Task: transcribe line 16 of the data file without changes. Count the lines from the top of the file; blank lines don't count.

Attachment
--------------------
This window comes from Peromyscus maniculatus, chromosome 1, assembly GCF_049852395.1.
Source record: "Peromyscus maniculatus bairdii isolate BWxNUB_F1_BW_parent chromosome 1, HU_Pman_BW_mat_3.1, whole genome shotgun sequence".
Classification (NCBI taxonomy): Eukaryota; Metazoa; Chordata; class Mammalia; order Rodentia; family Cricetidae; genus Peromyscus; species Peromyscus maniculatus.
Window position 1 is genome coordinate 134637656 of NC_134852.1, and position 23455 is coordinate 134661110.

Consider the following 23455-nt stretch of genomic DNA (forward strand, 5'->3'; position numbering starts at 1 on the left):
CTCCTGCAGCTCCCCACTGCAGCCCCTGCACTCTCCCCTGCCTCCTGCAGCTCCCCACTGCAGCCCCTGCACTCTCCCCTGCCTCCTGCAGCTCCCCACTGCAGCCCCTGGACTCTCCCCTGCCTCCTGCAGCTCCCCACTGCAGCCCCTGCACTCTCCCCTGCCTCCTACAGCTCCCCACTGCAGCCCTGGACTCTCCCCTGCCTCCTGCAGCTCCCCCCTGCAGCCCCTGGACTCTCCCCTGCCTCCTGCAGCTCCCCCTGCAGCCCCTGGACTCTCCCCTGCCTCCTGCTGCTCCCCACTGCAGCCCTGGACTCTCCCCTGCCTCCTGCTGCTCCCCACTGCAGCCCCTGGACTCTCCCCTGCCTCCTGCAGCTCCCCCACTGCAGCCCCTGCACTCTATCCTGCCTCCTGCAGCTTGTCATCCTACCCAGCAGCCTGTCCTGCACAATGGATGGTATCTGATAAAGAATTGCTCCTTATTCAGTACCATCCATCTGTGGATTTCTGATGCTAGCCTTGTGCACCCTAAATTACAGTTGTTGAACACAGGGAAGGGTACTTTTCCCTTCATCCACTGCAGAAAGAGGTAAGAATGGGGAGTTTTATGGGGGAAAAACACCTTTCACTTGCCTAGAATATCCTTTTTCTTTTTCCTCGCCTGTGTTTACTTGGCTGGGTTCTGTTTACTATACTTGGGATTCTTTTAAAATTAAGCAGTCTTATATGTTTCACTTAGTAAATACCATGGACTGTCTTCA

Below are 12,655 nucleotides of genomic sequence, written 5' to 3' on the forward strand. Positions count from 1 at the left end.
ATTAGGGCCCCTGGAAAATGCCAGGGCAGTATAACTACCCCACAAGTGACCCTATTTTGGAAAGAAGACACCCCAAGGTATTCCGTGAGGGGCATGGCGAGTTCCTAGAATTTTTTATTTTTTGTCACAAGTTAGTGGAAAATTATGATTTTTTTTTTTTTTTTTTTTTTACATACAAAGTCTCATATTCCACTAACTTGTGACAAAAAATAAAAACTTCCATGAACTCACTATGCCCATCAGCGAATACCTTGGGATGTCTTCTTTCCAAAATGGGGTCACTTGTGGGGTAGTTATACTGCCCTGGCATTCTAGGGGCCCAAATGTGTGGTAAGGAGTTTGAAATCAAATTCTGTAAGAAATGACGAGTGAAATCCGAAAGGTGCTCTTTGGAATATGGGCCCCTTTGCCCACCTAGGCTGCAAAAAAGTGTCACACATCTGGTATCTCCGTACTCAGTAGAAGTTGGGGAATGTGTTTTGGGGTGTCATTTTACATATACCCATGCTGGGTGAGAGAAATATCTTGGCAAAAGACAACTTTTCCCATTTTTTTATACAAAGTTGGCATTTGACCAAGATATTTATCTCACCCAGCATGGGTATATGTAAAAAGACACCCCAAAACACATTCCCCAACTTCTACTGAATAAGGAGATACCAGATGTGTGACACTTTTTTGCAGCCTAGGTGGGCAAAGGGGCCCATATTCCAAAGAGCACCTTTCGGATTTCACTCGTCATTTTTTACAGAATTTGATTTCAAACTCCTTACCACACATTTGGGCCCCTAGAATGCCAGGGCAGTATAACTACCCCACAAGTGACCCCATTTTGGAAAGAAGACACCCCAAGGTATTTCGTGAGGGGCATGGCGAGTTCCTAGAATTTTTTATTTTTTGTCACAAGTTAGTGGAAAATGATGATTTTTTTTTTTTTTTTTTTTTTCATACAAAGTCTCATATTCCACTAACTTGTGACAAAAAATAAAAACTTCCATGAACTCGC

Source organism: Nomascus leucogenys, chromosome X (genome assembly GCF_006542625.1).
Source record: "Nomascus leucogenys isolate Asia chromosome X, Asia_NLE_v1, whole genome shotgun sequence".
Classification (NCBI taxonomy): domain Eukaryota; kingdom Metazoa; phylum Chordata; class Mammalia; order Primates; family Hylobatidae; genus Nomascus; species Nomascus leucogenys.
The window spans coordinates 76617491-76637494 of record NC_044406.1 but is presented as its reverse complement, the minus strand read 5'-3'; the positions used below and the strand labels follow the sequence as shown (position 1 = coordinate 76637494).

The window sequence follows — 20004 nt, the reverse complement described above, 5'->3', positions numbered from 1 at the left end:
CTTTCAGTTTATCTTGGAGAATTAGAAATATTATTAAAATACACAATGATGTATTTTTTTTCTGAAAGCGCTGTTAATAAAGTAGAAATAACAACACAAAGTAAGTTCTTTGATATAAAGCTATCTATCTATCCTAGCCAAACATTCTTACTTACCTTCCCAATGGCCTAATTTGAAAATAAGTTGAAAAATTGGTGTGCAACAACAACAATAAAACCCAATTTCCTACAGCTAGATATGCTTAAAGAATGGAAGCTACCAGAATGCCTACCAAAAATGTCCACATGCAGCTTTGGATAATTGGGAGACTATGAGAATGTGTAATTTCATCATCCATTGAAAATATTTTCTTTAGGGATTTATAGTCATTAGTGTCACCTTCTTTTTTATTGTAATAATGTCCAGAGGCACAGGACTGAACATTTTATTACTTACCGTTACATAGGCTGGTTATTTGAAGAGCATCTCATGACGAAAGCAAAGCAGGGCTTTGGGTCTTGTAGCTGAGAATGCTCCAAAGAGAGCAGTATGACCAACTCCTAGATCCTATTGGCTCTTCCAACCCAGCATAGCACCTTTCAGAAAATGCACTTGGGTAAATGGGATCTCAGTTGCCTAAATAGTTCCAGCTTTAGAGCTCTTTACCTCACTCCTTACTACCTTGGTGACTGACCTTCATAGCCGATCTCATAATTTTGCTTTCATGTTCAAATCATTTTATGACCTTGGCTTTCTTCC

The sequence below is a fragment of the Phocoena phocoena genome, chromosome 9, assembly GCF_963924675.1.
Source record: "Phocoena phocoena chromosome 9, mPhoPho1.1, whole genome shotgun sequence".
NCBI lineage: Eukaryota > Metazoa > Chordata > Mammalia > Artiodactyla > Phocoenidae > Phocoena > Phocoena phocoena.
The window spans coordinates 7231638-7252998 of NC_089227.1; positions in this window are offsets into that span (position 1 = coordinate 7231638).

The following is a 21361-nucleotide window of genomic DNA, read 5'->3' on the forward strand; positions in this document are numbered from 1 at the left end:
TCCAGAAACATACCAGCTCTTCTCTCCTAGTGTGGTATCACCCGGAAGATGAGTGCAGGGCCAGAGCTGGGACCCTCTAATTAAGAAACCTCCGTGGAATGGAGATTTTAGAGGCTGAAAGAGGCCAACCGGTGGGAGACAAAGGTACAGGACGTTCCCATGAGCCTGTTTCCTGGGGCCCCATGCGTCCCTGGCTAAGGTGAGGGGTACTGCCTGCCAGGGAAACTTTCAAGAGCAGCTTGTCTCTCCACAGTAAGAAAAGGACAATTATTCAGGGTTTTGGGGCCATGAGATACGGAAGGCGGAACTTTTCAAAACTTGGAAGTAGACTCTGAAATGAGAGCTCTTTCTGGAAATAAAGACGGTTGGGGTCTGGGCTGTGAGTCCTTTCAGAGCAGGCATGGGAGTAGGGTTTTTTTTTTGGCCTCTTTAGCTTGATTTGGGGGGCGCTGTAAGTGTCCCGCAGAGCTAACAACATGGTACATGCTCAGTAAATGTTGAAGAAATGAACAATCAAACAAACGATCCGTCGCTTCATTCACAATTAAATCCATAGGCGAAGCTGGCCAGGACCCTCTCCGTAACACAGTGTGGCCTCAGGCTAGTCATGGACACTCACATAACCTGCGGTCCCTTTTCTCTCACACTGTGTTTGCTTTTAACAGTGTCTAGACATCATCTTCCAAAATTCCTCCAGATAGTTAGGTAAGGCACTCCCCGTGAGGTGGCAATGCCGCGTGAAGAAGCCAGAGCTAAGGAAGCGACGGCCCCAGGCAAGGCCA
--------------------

Source record: "Phocoena phocoena chromosome 9, mPhoPho1.1, whole genome shotgun sequence".